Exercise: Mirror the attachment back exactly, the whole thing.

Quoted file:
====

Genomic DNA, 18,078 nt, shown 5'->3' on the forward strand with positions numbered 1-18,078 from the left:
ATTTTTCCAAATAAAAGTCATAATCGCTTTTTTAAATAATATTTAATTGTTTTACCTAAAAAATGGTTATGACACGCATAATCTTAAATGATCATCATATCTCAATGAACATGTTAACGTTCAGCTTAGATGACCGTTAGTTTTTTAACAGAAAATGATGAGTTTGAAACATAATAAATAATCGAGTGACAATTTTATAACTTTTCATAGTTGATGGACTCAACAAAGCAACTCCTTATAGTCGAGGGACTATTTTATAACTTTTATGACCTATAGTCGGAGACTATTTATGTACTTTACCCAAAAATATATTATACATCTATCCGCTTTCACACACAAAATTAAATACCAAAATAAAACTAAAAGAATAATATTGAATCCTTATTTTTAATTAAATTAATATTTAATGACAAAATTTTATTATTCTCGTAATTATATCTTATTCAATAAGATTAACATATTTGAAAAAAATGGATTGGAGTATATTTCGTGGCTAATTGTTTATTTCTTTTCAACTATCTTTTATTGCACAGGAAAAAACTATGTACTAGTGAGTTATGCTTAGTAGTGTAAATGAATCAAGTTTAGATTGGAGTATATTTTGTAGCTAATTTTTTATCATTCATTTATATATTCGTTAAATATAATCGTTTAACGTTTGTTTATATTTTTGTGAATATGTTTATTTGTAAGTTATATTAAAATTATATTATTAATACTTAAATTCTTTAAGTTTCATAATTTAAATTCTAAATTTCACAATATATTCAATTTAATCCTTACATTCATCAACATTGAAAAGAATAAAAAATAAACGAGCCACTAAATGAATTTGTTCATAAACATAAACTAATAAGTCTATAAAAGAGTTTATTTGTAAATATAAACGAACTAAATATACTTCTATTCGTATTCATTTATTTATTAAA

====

Genomic DNA, 18,078 nt, shown 5'->3' on the forward strand with positions numbered 1-18,078 from the left:
ATTTTTCCAAATAAAAGTCATAATCGCTTTTTTAAATAATATTTAATTGTTTTACCTAAAAAATGGTTATGACACGCATAATCTTAAATGATCATCATATCTCAATGAACATGTTAACGTTCAGCTTAGATGACCGTTAGTTTTTTAACAGAAAATGATGAGTTTGAAACATAATAAATAATCGAGTGACAATTTTATAACTTTTCATAGTTGATGGACTCAACAAAGCAACTCCTTATAGTCGAGGGACTATTTTATAACTTTTATGACCTATAGTCGGAGACTATTTATGTACTTTACCCAAAAATATATTATACATCTATCCGCTTTCACACACAAAATTAAATACCAAAATAAAACTAAAAGAATAATATTGAATCCTTATTTTTAATTAAATTAATATTTAATGACAAAATTTTATTATTCTCGTAATTATATCTTATTCAATAAGATTAACATATTTGAAAAAAATGGATTGGAGTATATTTCGTGGCTAATTGTTTATTTCTTTTCAACTATCTTTTATTGCACAGGAAAAAACTATGTACTAGTGAGTTATGCTTAGTAGTGTAAATGAATCAAGTTTAGATTGGAGTATATTTTGTAGCTAATTTTTTATCATTCATTTATATATTCGTTAAATATAATCGTTTAACGTTTGTTTATATTTTTGTGAATATGTTTATTTGTAAGTTATATTAAAATTATATTATTAATACTTAAATTCTTTAAGTTTCATAATTTAAATTCTAAATTTCACAATATATTCAATTTAATCCTTACATTCATCAACATTGAAAAGAATAAAAAATAAACGAGCCACTAAATGAATTTGTTCATAAACATAAACTAATAAGTCTATAAAAGAGTTTATTTGTAAATATAAACGAACTAAATATACTTCTATTCGTATTCATTTATTTATTAAA